View Postnfoto, on 03 February 2021 - 12:25, said:

Hm. I read EL-Nikkor? Oh well. I do have that lens (Katagon) floating around somewhere. Perhaps time to give it a second spin?
It was an EL-Nikkor for the first image only.
The later images are taken with the Novoflex Staeble Katagon 4,5 / 60 mm.

It took me three years after your dismissal to even try the Novoflex Staeble Katagon 4,5 / 60 mm.
I was truly surprised by the quality of the images, but then I have no Coastal 60mm to compare with. :wink:

Lessons learned:
Never fully trust the impressions from other persons without verifying, not even from Birna.
Impressions can always be affected by other aspects.

I have two more of those lens heads and when I have figured out a solid way of comparing them properly I will do a sharpness-test.
It is a bit tricky to do so as test targets normally are designed for either low magnification or high magnification, like in microscopes.

Edited by UlfW, 03 February 2021 - 12:40.

Ulf Wilhelmson
Curious and trying to see the invisible.

#12 UlfW

    Ulf W

  • Members+G
  • 1,567 posts
  • Location: Sweden, Malmö

Posted 03 February 2021 - 12:42

View PostStefano, on 03 February 2021 - 12:25, said:

Very nice Ulf. We don't have this flower here (at least, I have never seen it), but looks cool. It is like a dandelion with a prettier inside and a hairy outside.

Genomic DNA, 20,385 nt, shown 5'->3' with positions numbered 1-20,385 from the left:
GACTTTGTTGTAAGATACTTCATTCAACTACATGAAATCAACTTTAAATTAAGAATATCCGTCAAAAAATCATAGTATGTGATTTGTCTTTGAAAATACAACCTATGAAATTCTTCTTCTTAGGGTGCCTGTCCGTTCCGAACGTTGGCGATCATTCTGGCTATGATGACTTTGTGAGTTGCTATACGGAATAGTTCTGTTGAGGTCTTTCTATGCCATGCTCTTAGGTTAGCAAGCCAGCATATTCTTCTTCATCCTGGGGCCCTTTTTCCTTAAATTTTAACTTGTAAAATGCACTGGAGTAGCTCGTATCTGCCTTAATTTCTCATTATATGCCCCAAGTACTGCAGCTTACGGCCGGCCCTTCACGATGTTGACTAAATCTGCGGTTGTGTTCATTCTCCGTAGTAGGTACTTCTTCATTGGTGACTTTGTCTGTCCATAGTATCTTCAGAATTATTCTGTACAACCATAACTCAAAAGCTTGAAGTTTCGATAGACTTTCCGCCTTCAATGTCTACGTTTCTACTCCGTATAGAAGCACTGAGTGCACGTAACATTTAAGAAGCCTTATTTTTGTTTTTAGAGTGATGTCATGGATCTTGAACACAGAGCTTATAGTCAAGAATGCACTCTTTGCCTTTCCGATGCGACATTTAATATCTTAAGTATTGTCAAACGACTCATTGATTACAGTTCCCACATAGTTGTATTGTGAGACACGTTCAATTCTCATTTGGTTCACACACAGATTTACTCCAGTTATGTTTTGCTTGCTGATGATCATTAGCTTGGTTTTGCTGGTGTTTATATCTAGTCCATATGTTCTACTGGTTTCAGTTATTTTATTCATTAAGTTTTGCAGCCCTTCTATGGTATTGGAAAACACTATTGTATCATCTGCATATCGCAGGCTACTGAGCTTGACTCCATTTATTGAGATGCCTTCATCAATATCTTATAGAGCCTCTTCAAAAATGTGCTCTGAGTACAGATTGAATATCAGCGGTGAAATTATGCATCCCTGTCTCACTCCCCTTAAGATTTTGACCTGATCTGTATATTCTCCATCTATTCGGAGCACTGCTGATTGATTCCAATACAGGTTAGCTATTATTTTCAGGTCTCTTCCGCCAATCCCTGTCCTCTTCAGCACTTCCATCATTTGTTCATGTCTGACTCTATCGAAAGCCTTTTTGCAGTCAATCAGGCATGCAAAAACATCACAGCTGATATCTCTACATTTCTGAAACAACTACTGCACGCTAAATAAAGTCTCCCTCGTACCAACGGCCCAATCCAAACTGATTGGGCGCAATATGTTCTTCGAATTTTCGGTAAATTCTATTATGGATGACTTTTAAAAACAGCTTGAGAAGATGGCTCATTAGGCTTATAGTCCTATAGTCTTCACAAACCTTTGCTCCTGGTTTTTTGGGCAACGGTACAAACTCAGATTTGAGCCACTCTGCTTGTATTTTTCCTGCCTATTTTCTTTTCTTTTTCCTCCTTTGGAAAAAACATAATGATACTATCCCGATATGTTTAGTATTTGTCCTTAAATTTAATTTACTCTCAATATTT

In visual I cannot see much details as everything is so YELLOW!

I agree that it in a way is looking a bit like a dandelion.
Here it occurs only from very early spring and a few months.
In shaded places they can be found later.
The dandelion comes later and is then visible far into the autumn.

Edited by UlfW, 03 February 2021 - 12:47.

Ulf Wilhelmson
Curious and trying to see the invisible.

#13 nfoto

    Former Fierce Bear of the North

  • Owner-Administrator
  • 3,151 posts
  • Location: Sørumsand, Norway

Posted 03 February 2021 - 13:13

Hultén (1971) shows this distribution of Tussilago in the Northern Hemisphere.

Posted Image

Stefano, you do need to go outside more :smile:


Like Ulf, Tussilago was the first flower I did in UV. So yes, it is special and each spring I eagerly await its arrival. In a mild winter, the first flower heads can be seen already end of February/beginning of March. Late March and early April are more common and usually the period in which one can enjoy larger stands on disturbed clayey soils. Tussilago is a pioneer invader and usually disappears when the vegetation cover is fully consolidated.